At or about the same time there was a partition of the horses and carriages, and a partition of some jewellery took place at some date not precisely ascertained. The different branches of the family had separate messes. Raj Mal and Chand Mal's sub-branches had separate accounts (khatas) in the books of the business. The evidence as to joint worship is equivocal. The expenses of marriages and deaths were in most cases borne by the branch or sub-branch concerned. Each of the three branches received a fixed monthly allowance out of the common funds : Raj Mal and Chand Mal dividing one allowance equally between them. The allowance was at one time Rs. 1500: then it was raised to Rs. 4000: then it was lowered to Rs. 2500. The branches were allowed in addition to the allowance to draw on the common funds, and these drawings were debited to the branch concerned: every three years these drawings were equalized as between the branches. In the case of Sujan Mal's descendants the drawings were made by the two sub-branches and were debited to the sub-branches. This course of dealing is traceable to a date soon after 1898. When Jeet Mal died in 1923 the allowance which would have gone to him was paid to his widow; though had Jeet Mal been joint with Kan Mal or any of the others, the widow was entitled only to maintenance and in this respect was on the same footing as Jeet Mal's mother, Manohar Kunwar, who received nothing. Moreover, there belonged to the business 316 shares in a company called the Edward Mills Co. Ltd., at Beawar, and after her husband's death the widow was given one-sixth (52) of these valuable shares as her own property. The explanation offered is that after Jeet Mal's death in March 1923, the monthly allowance of Rs. 4000 was decreased to Rs. 2500 as from October 1922, and that each branch was allotted shares so that the dividends might make up the deficiency in its income. It is difficult however to see that this explanation in any way detracts from the strength of this evidence in support of the case that Jeet Mal died divided. There is evidence on the other side of a number of plaints and execution applications brought by the family as a joint family but the trial Judge thought that the intention to avoid the payment of duty on a succession certificate accounted for this practice which was not consistent throughout. In a document dated 12th April 1915, having reference to the Edward Mills Co., the family is described as joint and undivided but this again is contradicted by the action of the widow and of the directors in July 1923, when the shares which stood in Jeet Mal's name were transferred to his widow as his heir.
It was contended by Mr. Page that if account be taken of the adoptions disclosed in the pedigree table, then on the assumption that the members of Sameer Mal's branch were not joint inter se and that there were no special bargains at the time of adoption, the division of the profits of the business into thirds and sixths would not on any view of the matter accord with the rights of the parties. But this argument does not seem to have been advanced at any previous stage of the case and the facts upon which it depends have not been sufficiently ascertained. It is not shown to their Lordships' satisfaction that the concurrent findings of fact upon the issue as to Jeet Mal's status as a divided or undivided member of the family have been arrived at by reason of any error of method or mistake or through neglect of any aspect of the evidence. The Courts in India had to draw a conclusion from evidence of conduct which was not always consistent and of statements which were conflicting. They have rightly thought that the treatment of the profits of the business and properties is very far from being in accordance with what was to be expected if they belonged to a joint family of which the sons and grandsons of Sameer Mal were members whose rights so long as they were joint were equal to the rights of Jeet Mal. The suggestion that the profits of the business and properties were divided according to houses as a reasonable method of meeting the needs of all the members of the family cannot be accepted. A division according to houses would have been a division into fourths: Jeet Mal and Khan Mal divided a third between them. The Courts in India have proceeded upon very cogent evidence in attributing weight to the payments made to Jeet Mal's widow and the allocation to her of 52 valuable shares. In these circumstances, their Lordships find no reason to depart from the important though not inflexible rule of practice that concurrent findings of fact should not be disturbed.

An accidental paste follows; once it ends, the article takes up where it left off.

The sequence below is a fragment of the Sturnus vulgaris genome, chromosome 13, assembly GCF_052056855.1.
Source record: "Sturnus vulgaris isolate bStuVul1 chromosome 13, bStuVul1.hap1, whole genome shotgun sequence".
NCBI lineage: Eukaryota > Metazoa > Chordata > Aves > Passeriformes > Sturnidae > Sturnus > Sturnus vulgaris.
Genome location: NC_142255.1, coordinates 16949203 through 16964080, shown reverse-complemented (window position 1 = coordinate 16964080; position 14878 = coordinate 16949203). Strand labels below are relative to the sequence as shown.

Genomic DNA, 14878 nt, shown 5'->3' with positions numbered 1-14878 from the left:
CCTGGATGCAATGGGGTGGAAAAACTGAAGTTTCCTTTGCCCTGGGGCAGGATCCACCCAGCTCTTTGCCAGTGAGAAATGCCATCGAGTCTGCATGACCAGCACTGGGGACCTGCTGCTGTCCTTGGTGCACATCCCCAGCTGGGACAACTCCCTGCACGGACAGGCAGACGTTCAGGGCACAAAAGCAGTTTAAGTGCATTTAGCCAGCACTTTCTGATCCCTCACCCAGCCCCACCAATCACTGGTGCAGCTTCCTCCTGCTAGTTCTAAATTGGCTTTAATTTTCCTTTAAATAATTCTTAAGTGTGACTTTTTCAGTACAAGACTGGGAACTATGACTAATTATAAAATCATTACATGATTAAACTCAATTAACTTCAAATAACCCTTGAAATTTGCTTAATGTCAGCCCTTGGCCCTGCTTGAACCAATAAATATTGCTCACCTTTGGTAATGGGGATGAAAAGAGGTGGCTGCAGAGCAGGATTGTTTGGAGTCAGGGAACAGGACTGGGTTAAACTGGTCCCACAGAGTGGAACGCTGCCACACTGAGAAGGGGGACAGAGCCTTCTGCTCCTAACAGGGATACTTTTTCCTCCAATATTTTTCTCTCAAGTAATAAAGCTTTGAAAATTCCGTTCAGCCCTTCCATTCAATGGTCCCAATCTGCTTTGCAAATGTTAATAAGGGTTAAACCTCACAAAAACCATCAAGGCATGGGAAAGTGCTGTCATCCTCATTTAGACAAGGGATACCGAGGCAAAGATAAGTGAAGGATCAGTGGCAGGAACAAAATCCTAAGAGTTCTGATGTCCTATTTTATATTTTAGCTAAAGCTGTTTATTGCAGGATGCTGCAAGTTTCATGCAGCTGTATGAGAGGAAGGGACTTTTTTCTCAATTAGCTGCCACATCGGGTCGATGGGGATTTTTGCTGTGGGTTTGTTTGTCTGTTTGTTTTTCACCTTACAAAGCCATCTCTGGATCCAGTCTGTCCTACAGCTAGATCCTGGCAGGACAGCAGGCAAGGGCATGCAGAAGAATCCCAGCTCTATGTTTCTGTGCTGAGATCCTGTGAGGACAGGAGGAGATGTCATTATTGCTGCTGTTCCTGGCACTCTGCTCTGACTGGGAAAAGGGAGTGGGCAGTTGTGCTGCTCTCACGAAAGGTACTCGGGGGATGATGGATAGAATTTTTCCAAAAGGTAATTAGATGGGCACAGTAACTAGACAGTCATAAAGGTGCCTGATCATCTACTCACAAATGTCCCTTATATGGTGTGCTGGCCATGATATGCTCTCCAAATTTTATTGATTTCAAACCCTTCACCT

The result is that the appeal fails and their Lordships will humbly advise His Majesty that it should be dismissed. Respondent 1 has not appealed from the decree of the Judicial Commissioner and the Board can take no action upon Mr. Dunne's complaint that she was not allowed to dispute the adoption or to cross-examine witnesses upon that part of the case. Their Lordships are not called upon to decide what the effect of the dismissal of this appeal will be upon respondent 1's rights in any other proceedings to dispute the adoption.
It appears that the Judicial Commissioner was in error in thinking that only one decree was passed by him and he ought to have given a formal certificate covering the decree in Appeal No. 50 as well as that in Appeal No. 68. As the result of their Lordships' decision is to affirm the decree in Appeal No. 50 it seems unnecessary to give special leave to appeal in order to dismiss such appeal. It will be sufficient to make clear that their Lordships have treated the formal certificate of 16th April 1932, as covering all the issues in the suit as explained in the order of the learned Judicial Commissioner dated 3rd October 1931. The appellants must pay one set of costs to respondent 1 and another set of costs to respondents 2 and 3. Respondent 4, who was previously a plaintiff and an appellant, but was allowed to change his position by an Order in Council dated 28th July 1938, will pay to the appellants one-fifth of one set of their costs incurred up to that date and will likewise be answerable together with the appellants both to respondent 1 and also to respondents 2 and 3 for costs incurred by them prior to that date. Costs are to be taxed under this direction upon the footing that the appeal to His Majesty has covered the whole case so as to include the question of the validity of the adoption of respondent 2, Man Mohan Mal. The costs awarded against respondent 4 by the Order in Council of 28th July 1938 and against respondents 2 and 3 by the Board's order of 14th February 1939, in favour of the other parties will be taxed. Costs so far as is possible will be set off.